So they did it. They outlawed swimming. The New Zealand we know and love is no more.
It’s a personal disappointment because this past week I’ve enjoyed a swim a day. I’m lucky in that I’ve got a calm little beach 200 metres from my home where people have a dip at high tide and move on in 15 minutes.
But that’s gone. Possibly because of the people who continued to swim and surf at beaches full of rips and hazards, who were flipping the bird.
But look, this is not a major. It’s April for goodness sake. The numbers swimming are because of good tides and an extraordinary Indian summer. The tide in the North is becoming awkward and all it will take is a good cold snap and the beach scenario is gone.
You could always cycle, which is still pretty dangerous but somehow it gets away with it, possibly because so many politicians cycle.
I have a message to the cyclists who have invaded our now empty streets in their hordes. There seem to be a large number of you who have unearthed a bike from somewhere, perhaps it's been under the house for a good few years. Having found the bike, you've taken to the road for your mental health.
To those people I say, for God's sake, oil your chain and pump up your wheels and you might want to take a look at your brakes. Watching portly middle class people wheezing along as their bike squeaks and creaks and the wheels are half down does my head in.
Can I also talk about give way laws in our round the block exercise? The worst offenders in terms of invading the social distance in my opinion are runners. They bomb my bubble group all the time. Sweating and huffing and puffing virus laden droplets all over the place.
In my book, walkers come first, runners need to run around walkers rather than running straight at them, and cyclists need to avoid the lot of us.
I also want to lecture supermarket shoppers. In my view the supermarket is the most hazardous place there is, forget tramping shooting or swimming. The virus hive I call it,
This is what is driving me nuts. There should be only one of you from your bubble. I've discovered an unfashionable supermarket that never has queues but it has mindless shoppers.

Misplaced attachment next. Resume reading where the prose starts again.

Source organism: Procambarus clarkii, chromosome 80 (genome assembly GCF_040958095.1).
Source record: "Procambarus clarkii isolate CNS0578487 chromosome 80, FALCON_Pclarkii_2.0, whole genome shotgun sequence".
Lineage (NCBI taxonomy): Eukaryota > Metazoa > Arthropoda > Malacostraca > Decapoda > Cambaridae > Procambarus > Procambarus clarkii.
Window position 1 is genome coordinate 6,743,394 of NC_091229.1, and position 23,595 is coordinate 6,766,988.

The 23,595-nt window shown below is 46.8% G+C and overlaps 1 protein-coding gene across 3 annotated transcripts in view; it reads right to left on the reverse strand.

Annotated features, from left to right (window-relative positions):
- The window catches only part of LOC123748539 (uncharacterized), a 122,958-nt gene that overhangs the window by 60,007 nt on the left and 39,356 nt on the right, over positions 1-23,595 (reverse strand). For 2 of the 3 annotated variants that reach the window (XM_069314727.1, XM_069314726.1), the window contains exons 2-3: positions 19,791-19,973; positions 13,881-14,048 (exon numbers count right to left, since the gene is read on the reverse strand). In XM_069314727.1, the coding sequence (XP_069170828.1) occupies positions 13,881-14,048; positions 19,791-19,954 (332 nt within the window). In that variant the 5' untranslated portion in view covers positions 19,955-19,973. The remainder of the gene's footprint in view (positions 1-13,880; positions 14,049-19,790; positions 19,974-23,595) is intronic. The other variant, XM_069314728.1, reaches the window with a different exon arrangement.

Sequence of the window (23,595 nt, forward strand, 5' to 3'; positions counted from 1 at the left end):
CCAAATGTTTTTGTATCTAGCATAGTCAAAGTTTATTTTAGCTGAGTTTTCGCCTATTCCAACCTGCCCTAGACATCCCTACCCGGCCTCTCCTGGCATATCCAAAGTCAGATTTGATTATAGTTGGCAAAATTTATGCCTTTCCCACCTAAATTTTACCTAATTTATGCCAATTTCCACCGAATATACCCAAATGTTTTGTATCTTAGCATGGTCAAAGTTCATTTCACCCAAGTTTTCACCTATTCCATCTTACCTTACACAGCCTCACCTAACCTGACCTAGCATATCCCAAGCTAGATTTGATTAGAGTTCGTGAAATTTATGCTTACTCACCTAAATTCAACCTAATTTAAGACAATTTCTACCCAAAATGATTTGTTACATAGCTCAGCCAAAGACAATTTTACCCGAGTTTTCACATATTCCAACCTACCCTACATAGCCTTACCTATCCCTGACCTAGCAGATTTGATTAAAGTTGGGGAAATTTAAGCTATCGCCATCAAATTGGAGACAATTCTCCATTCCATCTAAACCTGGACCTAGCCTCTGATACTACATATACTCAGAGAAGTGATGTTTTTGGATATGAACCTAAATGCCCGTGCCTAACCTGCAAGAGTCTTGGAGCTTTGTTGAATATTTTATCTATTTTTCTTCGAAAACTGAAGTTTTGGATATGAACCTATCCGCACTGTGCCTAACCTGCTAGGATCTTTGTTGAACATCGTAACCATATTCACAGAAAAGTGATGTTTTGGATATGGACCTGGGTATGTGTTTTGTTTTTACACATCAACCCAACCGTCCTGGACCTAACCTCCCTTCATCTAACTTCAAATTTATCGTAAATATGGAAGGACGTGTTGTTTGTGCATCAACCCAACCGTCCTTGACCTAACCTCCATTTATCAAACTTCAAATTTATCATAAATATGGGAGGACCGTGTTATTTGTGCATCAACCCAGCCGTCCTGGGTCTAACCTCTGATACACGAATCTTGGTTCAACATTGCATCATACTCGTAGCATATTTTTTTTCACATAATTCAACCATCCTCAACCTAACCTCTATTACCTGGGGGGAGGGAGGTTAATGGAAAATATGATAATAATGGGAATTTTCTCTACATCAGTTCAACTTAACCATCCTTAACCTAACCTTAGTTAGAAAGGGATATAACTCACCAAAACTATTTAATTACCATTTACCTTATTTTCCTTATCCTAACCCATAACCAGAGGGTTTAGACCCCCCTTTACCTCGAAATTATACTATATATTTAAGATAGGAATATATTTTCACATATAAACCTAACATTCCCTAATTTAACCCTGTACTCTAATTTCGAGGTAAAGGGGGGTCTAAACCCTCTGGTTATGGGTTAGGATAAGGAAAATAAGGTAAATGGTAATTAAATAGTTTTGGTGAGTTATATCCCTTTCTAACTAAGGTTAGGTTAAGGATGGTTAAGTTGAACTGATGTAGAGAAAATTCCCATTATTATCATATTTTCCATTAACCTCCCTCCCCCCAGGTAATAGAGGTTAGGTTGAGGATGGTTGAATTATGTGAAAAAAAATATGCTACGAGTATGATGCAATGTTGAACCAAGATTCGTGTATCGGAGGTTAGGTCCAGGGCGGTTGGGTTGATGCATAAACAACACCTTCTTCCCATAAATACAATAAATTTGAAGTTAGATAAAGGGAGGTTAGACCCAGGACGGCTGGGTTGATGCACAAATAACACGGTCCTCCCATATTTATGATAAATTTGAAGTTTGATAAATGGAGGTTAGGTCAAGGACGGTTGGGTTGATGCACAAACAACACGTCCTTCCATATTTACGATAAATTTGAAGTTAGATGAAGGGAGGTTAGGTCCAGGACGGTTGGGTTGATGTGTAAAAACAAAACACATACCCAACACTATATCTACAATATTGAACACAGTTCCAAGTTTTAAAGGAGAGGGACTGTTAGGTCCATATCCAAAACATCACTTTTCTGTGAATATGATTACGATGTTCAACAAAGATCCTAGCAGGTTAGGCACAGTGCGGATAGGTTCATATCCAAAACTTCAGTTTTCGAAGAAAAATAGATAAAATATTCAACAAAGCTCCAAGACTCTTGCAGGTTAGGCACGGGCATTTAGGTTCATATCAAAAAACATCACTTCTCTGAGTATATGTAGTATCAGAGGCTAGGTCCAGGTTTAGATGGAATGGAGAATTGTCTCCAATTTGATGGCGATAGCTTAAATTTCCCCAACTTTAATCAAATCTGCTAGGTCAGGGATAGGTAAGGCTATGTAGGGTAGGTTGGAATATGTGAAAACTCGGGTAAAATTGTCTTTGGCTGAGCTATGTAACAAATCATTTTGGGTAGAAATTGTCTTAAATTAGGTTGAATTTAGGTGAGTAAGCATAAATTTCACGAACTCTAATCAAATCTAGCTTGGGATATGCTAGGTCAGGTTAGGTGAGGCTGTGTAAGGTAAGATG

The other day I encountered a middle aged woman and her 18 year old son doing an incidental shop. They were all over the shop. They squeezed past me countless times as they search randomly for essentials like Coca Cola and potato crisps. Mum phoned home to ask what do we need?
There was another Mum in there with a teen daughter. The teen daughter's purpose seemed to be to look at her phone. There were others who had just a hand basket wafting along in their flip flops like they're on holiday and I'll just get some tonic.
Shop seldomly. Have a list and a plan. Get in and get out. Wipe the trolley handles.
Back to the hysteria about people going to the beach. A virologist the other day mentioned how the chance of catching the virus outdoors is very low. Viruses spread in close contact indoors. Viruses love supermarkets. Get supermarket wise.
These though are all First World problems.
Finally I want to say where are the poor voices. The other day Shamubeel Eequb was on the radio. He and Kerre were talking about the next generation and the world they're inheriting. They were talking the world after. They were talking about how people can work from home on their computers. They were talking about how people are re-discovering gardening and knitting. They were talking about how this might be the end of consumerism and the excessive consumption of stuff.
It was the conversation of the comfy.
The production of the excessive stuff is how poor people make money. Poor people don't have fibre or laptops or houseparty for Friday drinks. Poor people don't have gardens. They work with their hands making the stuff in factories and construction sites. Or they do stuff rich people don't enjoy like cleaning or gardening or picking up their shit in all sorts of ways. And they've been hit for six.
I'm not hearing those stories. Maybe it’s because they don't have Skype for the telly journalists. And they're not phoning talkback because they have more pressing problems and the radio is burbling on about working from home and tending the dahlias and having quarantini parties and they’re getting so upset because they can’t swim at their local beach in million dollar suburbs
I've spent the whole week worrying about the shit going down in the landlocked poor places while the talk is all about going to the beach or mountain biking.